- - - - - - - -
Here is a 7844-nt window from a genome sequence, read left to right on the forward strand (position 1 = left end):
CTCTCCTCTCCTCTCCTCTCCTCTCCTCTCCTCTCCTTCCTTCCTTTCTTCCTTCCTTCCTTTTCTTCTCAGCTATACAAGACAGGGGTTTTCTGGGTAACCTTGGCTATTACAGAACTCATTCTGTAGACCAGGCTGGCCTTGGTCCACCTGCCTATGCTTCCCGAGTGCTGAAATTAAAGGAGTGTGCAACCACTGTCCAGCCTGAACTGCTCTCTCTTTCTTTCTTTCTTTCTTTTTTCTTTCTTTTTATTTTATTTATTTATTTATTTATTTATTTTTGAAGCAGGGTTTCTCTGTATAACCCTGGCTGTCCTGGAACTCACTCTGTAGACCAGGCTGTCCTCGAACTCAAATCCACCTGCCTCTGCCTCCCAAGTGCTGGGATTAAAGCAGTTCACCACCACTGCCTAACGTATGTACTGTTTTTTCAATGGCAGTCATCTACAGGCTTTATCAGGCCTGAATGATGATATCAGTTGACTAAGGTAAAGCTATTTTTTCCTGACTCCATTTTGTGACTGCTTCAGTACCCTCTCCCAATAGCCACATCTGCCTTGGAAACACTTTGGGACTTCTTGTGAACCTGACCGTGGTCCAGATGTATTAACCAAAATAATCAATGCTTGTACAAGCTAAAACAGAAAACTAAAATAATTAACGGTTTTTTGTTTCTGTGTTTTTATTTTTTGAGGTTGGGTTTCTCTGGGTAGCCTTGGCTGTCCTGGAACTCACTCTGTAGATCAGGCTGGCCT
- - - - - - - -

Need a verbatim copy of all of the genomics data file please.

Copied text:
Here is a 7844-nt window from a genome sequence, read left to right on the forward strand (position 1 = left end):
CTCTCCTCTCCTCTCCTCTCCTCTCCTCTCCTCTCCTTCCTTCCTTTCTTCCTTCCTTCCTTTTCTTCTCAGCTATACAAGACAGGGGTTTTCTGGGTAACCTTGGCTATTACAGAACTCATTCTGTAGACCAGGCTGGCCTTGGTCCACCTGCCTATGCTTCCCGAGTGCTGAAATTAAAGGAGTGTGCAACCACTGTCCAGCCTGAACTGCTCTCTCTTTCTTTCTTTCTTTCTTTTTTCTTTCTTTTTATTTTATTTATTTATTTATTTATTTATTTTTGAAGCAGGGTTTCTCTGTATAACCCTGGCTGTCCTGGAACTCACTCTGTAGACCAGGCTGTCCTCGAACTCAAATCCACCTGCCTCTGCCTCCCAAGTGCTGGGATTAAAGCAGTTCACCACCACTGCCTAACGTATGTACTGTTTTTTCAATGGCAGTCATCTACAGGCTTTATCAGGCCTGAATGATGATATCAGTTGACTAAGGTAAAGCTATTTTTTCCTGACTCCATTTTGTGACTGCTTCAGTACCCTCTCCCAATAGCCACATCTGCCTTGGAAACACTTTGGGACTTCTTGTGAACCTGACCGTGGTCCAGATGTATTAACCAAAATAATCAATGCTTGTACAAGCTAAAACAGAAAACTAAAATAATTAACGGTTTTTTGTTTCTGTGTTTTTATTTTTTGAGGTTGGGTTTCTCTGGGTAGCCTTGGCTGTCCTGGAACTCACTCTGTAGATCAGGCTGGCCT